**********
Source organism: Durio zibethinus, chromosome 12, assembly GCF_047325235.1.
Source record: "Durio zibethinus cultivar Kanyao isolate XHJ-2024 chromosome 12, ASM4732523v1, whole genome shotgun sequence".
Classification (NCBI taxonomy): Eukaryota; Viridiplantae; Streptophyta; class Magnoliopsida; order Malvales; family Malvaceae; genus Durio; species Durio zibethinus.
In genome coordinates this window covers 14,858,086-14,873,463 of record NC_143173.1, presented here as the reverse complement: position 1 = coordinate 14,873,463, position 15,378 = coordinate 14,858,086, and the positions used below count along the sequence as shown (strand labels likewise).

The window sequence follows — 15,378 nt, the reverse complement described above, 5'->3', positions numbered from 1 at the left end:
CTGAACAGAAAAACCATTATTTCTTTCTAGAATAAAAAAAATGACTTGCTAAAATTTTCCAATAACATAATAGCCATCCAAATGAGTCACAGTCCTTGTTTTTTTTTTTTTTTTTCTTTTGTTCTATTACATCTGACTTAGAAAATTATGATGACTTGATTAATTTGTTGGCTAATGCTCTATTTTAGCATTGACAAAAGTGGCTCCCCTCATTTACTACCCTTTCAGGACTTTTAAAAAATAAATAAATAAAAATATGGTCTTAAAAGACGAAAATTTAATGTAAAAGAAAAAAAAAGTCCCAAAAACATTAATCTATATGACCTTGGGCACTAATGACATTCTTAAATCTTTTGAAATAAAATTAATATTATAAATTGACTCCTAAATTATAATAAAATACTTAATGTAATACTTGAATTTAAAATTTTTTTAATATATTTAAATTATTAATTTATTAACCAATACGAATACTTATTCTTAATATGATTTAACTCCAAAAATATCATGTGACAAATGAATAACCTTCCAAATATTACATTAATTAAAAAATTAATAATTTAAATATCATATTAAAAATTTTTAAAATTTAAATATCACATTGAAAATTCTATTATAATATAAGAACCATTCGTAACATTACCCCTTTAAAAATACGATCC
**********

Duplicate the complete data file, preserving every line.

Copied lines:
Source organism: Durio zibethinus, chromosome 12, assembly GCF_047325235.1.
Source record: "Durio zibethinus cultivar Kanyao isolate XHJ-2024 chromosome 12, ASM4732523v1, whole genome shotgun sequence".
Classification (NCBI taxonomy): Eukaryota; Viridiplantae; Streptophyta; class Magnoliopsida; order Malvales; family Malvaceae; genus Durio; species Durio zibethinus.
In genome coordinates this window covers 14,858,086-14,873,463 of record NC_143173.1, presented here as the reverse complement: position 1 = coordinate 14,873,463, position 15,378 = coordinate 14,858,086, and the positions used below count along the sequence as shown (strand labels likewise).

The window sequence follows — 15,378 nt, the reverse complement described above, 5'->3', positions numbered from 1 at the left end:
CTGAACAGAAAAACCATTATTTCTTTCTAGAATAAAAAAAATGACTTGCTAAAATTTTCCAATAACATAATAGCCATCCAAATGAGTCACAGTCCTTGTTTTTTTTTTTTTTTTTCTTTTGTTCTATTACATCTGACTTAGAAAATTATGATGACTTGATTAATTTGTTGGCTAATGCTCTATTTTAGCATTGACAAAAGTGGCTCCCCTCATTTACTACCCTTTCAGGACTTTTAAAAAATAAATAAATAAAAATATGGTCTTAAAAGACGAAAATTTAATGTAAAAGAAAAAAAAAGTCCCAAAAACATTAATCTATATGACCTTGGGCACTAATGACATTCTTAAATCTTTTGAAATAAAATTAATATTATAAATTGACTCCTAAATTATAATAAAATACTTAATGTAATACTTGAATTTAAAATTTTTTTAATATATTTAAATTATTAATTTATTAACCAATACGAATACTTATTCTTAATATGATTTAACTCCAAAAATATCATGTGACAAATGAATAACCTTCCAAATATTACATTAATTAAAAAATTAATAATTTAAATATCATATTAAAAATTTTTAAAATTTAAATATCACATTGAAAATTCTATTATAATATAAGAACCATTCGTAACATTACCCCTTTAAAAATACGATCC